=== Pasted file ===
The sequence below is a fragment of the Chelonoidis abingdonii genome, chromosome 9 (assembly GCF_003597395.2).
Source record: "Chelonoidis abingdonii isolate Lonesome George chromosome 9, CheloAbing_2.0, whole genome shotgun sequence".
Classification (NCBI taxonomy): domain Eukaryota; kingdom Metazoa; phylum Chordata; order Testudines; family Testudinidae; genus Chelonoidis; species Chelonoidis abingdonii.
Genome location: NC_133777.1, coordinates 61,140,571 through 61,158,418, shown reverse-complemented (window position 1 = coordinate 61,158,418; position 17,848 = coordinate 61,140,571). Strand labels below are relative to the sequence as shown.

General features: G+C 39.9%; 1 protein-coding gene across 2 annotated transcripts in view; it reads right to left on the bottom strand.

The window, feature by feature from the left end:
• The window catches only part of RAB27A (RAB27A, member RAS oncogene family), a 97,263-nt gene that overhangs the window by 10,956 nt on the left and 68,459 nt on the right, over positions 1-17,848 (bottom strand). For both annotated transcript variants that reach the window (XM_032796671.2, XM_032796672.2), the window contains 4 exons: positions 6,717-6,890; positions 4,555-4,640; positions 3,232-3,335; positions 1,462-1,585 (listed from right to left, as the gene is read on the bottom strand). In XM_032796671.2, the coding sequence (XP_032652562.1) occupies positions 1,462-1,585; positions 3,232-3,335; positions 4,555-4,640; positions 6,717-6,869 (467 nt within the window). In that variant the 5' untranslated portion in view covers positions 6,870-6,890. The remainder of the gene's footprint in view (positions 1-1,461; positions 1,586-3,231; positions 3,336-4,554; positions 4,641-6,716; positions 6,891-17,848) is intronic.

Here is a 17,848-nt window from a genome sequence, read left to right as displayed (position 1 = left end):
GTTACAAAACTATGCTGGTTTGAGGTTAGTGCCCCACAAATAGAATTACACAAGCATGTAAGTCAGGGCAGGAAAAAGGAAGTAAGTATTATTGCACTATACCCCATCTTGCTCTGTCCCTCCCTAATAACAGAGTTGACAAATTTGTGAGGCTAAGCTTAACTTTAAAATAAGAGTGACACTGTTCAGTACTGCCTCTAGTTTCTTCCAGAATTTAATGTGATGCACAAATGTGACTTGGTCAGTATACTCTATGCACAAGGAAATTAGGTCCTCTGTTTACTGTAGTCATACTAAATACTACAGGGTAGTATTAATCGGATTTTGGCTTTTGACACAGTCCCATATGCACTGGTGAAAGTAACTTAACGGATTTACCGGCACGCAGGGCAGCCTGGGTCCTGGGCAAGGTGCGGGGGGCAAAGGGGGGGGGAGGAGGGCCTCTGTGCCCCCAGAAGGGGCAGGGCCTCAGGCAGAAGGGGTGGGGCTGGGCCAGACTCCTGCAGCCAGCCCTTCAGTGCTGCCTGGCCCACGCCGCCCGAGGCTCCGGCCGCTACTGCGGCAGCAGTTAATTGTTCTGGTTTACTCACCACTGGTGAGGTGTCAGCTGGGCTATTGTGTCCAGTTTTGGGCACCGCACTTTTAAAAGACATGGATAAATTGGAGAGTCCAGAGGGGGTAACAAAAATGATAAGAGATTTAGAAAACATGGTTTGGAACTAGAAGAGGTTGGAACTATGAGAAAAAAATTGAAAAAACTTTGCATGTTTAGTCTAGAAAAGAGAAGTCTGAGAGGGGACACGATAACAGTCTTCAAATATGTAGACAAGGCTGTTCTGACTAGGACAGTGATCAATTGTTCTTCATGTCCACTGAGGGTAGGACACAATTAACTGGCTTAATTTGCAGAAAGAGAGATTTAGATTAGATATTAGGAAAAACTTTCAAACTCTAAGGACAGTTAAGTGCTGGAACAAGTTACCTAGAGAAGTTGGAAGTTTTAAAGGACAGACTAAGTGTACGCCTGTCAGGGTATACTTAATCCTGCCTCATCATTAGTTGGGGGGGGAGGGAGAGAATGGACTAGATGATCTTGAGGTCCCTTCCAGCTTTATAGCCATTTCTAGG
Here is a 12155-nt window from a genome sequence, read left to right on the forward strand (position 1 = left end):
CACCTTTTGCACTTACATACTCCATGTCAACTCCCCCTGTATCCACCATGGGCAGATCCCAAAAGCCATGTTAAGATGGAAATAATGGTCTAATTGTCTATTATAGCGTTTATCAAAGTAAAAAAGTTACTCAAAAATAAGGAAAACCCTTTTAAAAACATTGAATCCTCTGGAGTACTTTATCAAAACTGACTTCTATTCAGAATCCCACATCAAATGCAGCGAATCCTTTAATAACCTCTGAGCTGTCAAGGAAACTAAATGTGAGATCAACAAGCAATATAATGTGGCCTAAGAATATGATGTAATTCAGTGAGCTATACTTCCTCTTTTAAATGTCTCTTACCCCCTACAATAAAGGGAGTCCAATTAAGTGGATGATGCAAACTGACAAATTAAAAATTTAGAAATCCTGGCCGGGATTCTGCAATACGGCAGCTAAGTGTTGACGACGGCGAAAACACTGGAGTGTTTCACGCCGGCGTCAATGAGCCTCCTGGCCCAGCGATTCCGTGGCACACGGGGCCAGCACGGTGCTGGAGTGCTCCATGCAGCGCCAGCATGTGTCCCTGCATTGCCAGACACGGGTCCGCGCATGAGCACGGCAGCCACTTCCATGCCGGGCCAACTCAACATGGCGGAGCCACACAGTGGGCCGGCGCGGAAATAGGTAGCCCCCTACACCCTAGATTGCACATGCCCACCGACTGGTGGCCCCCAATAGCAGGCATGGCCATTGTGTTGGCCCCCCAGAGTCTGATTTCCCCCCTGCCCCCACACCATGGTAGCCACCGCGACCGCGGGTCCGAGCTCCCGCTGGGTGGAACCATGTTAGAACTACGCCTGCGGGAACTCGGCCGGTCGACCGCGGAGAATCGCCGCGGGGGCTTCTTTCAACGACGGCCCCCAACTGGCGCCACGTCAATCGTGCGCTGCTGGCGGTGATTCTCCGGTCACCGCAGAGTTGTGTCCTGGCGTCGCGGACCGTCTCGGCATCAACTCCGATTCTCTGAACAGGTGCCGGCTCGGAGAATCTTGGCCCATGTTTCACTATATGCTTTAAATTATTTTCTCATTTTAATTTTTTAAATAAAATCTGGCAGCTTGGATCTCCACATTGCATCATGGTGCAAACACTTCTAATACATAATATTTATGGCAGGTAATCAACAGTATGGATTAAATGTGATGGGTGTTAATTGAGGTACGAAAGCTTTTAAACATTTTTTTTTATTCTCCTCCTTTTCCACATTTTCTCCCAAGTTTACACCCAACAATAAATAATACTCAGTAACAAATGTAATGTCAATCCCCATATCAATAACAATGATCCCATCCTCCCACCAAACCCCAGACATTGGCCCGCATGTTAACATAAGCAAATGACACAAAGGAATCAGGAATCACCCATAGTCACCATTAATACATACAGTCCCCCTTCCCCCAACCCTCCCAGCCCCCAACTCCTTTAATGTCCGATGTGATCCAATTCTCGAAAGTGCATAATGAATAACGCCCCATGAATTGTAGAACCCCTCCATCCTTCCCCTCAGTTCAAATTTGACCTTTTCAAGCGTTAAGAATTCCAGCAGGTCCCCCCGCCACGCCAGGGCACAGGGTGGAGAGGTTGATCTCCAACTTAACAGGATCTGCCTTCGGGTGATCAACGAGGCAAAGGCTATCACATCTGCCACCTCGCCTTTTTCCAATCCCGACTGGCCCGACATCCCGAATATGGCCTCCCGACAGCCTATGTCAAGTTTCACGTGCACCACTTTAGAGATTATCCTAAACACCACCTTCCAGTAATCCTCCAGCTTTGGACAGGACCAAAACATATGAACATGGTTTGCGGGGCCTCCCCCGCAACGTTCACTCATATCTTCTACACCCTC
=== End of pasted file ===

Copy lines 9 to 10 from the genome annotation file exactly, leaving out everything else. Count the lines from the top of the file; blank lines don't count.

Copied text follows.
GTTACAAAACTATGCTGGTTTGAGGTTAGTGCCCCACAAATAGAATTACACAAGCATGTAAGTCAGGGCAGGAAAAAGGAAGTAAGTATTATTGCACTATACCCCATCTTGCTCTGTCCCTCCCTAATAACAGAGTTGACAAATTTGTGAGGCTAAGCTTAACTTTAAAATAAGAGTGACACTGTTCAGTACTGCCTCTAGTTTCTTCCAGAATTTAATGTGATGCACAAATGTGACTTGGTCAGTATACTCTATGCACAAGGAAATTAGGTCCTCTGTTTACTGTAGTCATACTAAATACTACAGGGTAGTATTAATCGGATTTTGGCTTTTGACACAGTCCCATATGCACTGGTGAAAGTAACTTAACGGATTTACCGGCACGCAGGGCAGCCTGGGTCCTGGGCAAGGTGCGGGGGGCAAAGGGGGGGGGAGGAGGGCCTCTGTGCCCCCAGAAGGGGCAGGGCCTCAGGCAGAAGGGGTGGGGCTGGGCCAGACTCCTGCAGCCAGCCCTTCAGTGCTGCCTGGCCCACGCCGCCCGAGGCTCCGGCCGCTACTGCGGCAGCAGTTAATTGTTCTGGTTTACTCACCACTGGTGAGGTGTCAGCTGGGCTATTGTGTCCAGTTTTGGGCACCGCACTTTTAAAAGACATGGATAAATTGGAGAGTCCAGAGGGGGTAACAAAAATGATAAGAGATTTAGAAAACATGGTTTGGAACTAGAAGAGGTTGGAACTATGAGAAAAAAATTGAAAAAACTTTGCATGTTTAGTCTAGAAAAGAGAAGTCTGAGAGGGGACACGATAACAGTCTTCAAATATGTAGACAAGGCTGTTCTGACTAGGACAGTGATCAATTGTTCTTCATGTCCACTGAGGGTAGGACACAATTAACTGGCTTAATTTGCAGAAAGAGAGATTTAGATTAGATATTAGGAAAAACTTTCAAACTCTAAGGACAGTTAAGTGCTGGAACAAGTTACCTAGAGAAGTTGGAAGTTTTAAAGGACAGACTAAGTGTACGCCTGTCAGGGTATACTTAATCCTGCCTCATCATTAGTTGGGGGGGGAGGGAGAGAATGGACTAGATGATCTTGAGGTCCCTTCCAGCTTTATAGCCATTTCTAGG
Here is a 12155-nt window from a genome sequence, read left to right on the forward strand (position 1 = left end):